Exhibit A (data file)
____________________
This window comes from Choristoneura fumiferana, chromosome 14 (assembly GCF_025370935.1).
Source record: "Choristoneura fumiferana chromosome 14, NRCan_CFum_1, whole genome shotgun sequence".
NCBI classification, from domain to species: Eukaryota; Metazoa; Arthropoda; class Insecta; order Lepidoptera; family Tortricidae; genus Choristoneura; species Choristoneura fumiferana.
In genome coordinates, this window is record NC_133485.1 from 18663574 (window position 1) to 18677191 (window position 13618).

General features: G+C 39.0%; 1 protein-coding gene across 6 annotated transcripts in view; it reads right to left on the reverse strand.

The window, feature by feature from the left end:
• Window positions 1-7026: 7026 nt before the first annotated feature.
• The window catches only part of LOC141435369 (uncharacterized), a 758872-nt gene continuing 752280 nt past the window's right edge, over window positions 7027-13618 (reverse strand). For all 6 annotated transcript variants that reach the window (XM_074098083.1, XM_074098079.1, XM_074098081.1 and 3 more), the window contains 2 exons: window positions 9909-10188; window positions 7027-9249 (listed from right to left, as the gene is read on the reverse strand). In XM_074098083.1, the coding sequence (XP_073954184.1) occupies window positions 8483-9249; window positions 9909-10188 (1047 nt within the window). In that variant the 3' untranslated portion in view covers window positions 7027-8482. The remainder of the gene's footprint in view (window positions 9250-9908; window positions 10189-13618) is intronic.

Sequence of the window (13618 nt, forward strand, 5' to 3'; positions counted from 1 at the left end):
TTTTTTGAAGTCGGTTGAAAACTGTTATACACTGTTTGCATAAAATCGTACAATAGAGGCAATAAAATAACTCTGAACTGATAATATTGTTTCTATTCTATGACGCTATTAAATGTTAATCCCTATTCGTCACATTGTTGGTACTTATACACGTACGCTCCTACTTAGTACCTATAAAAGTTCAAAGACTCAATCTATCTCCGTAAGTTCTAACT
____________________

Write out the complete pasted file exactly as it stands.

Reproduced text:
This window comes from Choristoneura fumiferana, chromosome 14 (assembly GCF_025370935.1).
Source record: "Choristoneura fumiferana chromosome 14, NRCan_CFum_1, whole genome shotgun sequence".
NCBI classification, from domain to species: Eukaryota; Metazoa; Arthropoda; class Insecta; order Lepidoptera; family Tortricidae; genus Choristoneura; species Choristoneura fumiferana.
In genome coordinates, this window is record NC_133485.1 from 18663574 (window position 1) to 18677191 (window position 13618).

General features: G+C 39.0%; 1 protein-coding gene across 6 annotated transcripts in view; it reads right to left on the reverse strand.

The window, feature by feature from the left end:
• Window positions 1-7026: 7026 nt before the first annotated feature.
• The window catches only part of LOC141435369 (uncharacterized), a 758872-nt gene continuing 752280 nt past the window's right edge, over window positions 7027-13618 (reverse strand). For all 6 annotated transcript variants that reach the window (XM_074098083.1, XM_074098079.1, XM_074098081.1 and 3 more), the window contains 2 exons: window positions 9909-10188; window positions 7027-9249 (listed from right to left, as the gene is read on the reverse strand). In XM_074098083.1, the coding sequence (XP_073954184.1) occupies window positions 8483-9249; window positions 9909-10188 (1047 nt within the window). In that variant the 3' untranslated portion in view covers window positions 7027-8482. The remainder of the gene's footprint in view (window positions 9250-9908; window positions 10189-13618) is intronic.

Sequence of the window (13618 nt, forward strand, 5' to 3'; positions counted from 1 at the left end):
TTTTTTGAAGTCGGTTGAAAACTGTTATACACTGTTTGCATAAAATCGTACAATAGAGGCAATAAAATAACTCTGAACTGATAATATTGTTTCTATTCTATGACGCTATTAAATGTTAATCCCTATTCGTCACATTGTTGGTACTTATACACGTACGCTCCTACTTAGTACCTATAAAAGTTCAAAGACTCAATCTATCTCCGTAAGTTCTAACT